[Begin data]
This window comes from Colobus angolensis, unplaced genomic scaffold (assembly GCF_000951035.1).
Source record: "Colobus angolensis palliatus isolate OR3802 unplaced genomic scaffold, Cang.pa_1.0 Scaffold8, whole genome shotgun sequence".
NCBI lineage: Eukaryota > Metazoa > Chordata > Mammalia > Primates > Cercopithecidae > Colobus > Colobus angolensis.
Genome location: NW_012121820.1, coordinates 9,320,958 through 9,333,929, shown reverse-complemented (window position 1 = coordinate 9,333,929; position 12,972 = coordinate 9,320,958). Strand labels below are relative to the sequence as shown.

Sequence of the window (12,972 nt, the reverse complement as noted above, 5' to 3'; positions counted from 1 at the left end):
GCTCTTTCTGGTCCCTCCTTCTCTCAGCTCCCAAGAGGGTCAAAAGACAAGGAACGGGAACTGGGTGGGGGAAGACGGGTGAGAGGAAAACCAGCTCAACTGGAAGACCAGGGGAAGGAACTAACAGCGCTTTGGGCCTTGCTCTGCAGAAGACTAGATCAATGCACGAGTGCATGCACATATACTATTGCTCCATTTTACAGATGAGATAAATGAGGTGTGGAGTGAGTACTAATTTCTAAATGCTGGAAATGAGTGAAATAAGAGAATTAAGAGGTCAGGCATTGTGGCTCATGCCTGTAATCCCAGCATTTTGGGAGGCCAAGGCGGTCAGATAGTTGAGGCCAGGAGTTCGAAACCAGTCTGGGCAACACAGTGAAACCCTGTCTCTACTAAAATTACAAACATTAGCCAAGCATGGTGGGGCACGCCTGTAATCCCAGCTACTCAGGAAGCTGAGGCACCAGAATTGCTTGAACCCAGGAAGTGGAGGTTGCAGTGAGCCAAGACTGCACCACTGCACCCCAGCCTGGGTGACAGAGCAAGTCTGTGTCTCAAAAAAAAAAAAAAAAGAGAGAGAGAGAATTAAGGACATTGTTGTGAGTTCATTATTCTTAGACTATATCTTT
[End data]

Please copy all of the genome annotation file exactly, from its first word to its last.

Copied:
This window comes from Colobus angolensis, unplaced genomic scaffold (assembly GCF_000951035.1).
Source record: "Colobus angolensis palliatus isolate OR3802 unplaced genomic scaffold, Cang.pa_1.0 Scaffold8, whole genome shotgun sequence".
NCBI lineage: Eukaryota > Metazoa > Chordata > Mammalia > Primates > Cercopithecidae > Colobus > Colobus angolensis.
Genome location: NW_012121820.1, coordinates 9,320,958 through 9,333,929, shown reverse-complemented (window position 1 = coordinate 9,333,929; position 12,972 = coordinate 9,320,958). Strand labels below are relative to the sequence as shown.

Sequence of the window (12,972 nt, the reverse complement as noted above, 5' to 3'; positions counted from 1 at the left end):
GCTCTTTCTGGTCCCTCCTTCTCTCAGCTCCCAAGAGGGTCAAAAGACAAGGAACGGGAACTGGGTGGGGGAAGACGGGTGAGAGGAAAACCAGCTCAACTGGAAGACCAGGGGAAGGAACTAACAGCGCTTTGGGCCTTGCTCTGCAGAAGACTAGATCAATGCACGAGTGCATGCACATATACTATTGCTCCATTTTACAGATGAGATAAATGAGGTGTGGAGTGAGTACTAATTTCTAAATGCTGGAAATGAGTGAAATAAGAGAATTAAGAGGTCAGGCATTGTGGCTCATGCCTGTAATCCCAGCATTTTGGGAGGCCAAGGCGGTCAGATAGTTGAGGCCAGGAGTTCGAAACCAGTCTGGGCAACACAGTGAAACCCTGTCTCTACTAAAATTACAAACATTAGCCAAGCATGGTGGGGCACGCCTGTAATCCCAGCTACTCAGGAAGCTGAGGCACCAGAATTGCTTGAACCCAGGAAGTGGAGGTTGCAGTGAGCCAAGACTGCACCACTGCACCCCAGCCTGGGTGACAGAGCAAGTCTGTGTCTCAAAAAAAAAAAAAAAAGAGAGAGAGAGAATTAAGGACATTGTTGTGAGTTCATTATTCTTAGACTATATCTTT